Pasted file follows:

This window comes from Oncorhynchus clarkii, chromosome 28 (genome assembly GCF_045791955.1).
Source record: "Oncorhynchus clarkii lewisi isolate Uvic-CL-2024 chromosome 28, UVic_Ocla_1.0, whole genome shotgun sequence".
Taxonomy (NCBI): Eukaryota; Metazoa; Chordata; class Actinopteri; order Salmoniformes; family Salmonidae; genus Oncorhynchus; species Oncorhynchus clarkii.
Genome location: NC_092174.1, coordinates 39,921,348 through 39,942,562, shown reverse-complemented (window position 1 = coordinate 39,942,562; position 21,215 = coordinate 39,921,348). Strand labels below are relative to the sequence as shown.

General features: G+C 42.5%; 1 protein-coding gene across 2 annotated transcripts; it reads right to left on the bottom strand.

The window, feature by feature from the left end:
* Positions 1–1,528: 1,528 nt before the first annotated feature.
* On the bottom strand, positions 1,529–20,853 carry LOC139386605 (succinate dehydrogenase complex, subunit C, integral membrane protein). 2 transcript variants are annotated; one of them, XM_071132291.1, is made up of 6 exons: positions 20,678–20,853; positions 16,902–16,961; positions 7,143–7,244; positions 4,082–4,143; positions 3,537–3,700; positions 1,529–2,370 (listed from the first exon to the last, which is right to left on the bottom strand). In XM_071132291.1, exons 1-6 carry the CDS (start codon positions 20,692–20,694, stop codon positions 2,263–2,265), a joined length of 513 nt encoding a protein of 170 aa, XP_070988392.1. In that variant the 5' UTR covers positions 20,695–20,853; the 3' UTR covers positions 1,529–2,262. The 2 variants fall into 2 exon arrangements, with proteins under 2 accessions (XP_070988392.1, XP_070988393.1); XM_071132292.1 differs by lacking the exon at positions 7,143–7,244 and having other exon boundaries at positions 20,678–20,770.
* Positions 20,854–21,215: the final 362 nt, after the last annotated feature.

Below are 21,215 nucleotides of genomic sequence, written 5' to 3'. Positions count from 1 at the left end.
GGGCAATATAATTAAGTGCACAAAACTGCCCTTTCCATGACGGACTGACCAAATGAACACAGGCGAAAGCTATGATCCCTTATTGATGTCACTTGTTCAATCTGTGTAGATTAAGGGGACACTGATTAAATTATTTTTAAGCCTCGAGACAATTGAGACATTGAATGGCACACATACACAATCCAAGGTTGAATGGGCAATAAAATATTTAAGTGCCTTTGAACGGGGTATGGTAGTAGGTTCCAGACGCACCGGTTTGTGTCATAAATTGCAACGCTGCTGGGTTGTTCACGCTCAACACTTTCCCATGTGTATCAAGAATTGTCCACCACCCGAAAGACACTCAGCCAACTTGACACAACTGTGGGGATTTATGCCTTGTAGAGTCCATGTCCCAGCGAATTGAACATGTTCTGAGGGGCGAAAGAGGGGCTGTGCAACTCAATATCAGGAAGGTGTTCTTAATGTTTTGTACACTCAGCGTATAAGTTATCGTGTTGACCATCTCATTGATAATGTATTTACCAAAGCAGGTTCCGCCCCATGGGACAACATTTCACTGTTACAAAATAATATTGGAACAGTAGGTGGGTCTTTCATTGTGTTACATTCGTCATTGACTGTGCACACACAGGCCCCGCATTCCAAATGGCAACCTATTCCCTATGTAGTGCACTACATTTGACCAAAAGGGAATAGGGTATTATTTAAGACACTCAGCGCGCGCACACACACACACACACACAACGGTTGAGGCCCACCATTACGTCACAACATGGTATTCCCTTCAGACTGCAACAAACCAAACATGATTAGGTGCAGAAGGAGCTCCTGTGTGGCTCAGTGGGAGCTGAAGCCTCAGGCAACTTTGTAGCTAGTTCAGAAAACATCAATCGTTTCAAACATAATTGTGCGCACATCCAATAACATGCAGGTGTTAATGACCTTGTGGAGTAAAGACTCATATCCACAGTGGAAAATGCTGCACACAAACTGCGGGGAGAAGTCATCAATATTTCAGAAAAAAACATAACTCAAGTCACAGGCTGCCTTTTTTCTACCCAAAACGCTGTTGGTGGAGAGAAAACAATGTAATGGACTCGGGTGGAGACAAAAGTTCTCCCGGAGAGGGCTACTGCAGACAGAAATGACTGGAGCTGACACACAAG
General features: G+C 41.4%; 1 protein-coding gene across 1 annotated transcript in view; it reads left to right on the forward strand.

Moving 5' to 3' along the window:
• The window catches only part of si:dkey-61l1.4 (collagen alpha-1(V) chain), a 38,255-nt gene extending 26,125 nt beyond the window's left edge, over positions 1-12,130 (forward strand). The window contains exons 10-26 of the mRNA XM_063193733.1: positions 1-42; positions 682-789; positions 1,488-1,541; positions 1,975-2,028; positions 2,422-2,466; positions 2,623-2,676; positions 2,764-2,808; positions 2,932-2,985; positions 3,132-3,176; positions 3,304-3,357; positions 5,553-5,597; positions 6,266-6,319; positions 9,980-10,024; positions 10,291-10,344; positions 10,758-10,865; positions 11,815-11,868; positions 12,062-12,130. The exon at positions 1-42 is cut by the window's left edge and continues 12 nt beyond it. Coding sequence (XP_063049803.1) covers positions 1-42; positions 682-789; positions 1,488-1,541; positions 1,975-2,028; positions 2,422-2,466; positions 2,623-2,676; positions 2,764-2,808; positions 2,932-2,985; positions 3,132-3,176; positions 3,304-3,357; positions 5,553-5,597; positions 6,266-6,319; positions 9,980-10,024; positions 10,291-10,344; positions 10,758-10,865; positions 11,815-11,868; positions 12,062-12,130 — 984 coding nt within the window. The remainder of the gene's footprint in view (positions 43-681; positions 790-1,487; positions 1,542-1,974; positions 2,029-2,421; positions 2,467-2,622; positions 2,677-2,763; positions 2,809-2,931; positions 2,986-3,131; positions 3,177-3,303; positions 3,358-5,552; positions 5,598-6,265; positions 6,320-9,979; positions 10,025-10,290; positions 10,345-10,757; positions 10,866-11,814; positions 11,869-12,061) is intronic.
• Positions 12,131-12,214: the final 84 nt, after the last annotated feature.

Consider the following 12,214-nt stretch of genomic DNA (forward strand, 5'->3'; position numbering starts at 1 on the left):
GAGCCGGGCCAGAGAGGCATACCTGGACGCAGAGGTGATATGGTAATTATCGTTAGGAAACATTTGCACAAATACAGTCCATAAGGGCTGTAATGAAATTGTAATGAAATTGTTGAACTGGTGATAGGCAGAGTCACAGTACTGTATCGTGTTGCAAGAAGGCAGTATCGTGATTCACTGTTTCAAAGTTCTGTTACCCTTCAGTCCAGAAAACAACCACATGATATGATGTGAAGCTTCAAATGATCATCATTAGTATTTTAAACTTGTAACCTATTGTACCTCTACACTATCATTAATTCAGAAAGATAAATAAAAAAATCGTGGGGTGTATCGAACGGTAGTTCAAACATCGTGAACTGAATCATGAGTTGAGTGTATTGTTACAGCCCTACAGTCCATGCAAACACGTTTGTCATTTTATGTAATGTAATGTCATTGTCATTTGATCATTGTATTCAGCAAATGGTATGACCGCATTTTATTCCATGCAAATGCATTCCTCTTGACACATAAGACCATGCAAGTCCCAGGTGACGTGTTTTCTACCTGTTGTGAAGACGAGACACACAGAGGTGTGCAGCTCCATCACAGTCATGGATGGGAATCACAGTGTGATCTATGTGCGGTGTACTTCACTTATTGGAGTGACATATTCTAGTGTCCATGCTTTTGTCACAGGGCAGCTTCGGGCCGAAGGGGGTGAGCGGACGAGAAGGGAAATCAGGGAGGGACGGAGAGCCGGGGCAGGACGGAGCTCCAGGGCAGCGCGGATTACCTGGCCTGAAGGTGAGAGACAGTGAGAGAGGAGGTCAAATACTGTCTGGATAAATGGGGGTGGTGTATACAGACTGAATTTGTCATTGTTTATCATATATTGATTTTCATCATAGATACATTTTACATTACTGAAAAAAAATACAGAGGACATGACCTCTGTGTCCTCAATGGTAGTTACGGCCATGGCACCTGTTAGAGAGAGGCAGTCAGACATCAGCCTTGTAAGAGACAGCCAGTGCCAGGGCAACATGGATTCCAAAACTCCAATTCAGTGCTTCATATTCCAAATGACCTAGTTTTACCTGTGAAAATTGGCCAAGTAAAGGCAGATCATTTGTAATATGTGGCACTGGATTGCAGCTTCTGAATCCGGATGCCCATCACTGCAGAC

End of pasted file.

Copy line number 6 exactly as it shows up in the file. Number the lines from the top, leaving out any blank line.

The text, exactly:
The window, feature by feature from the left end: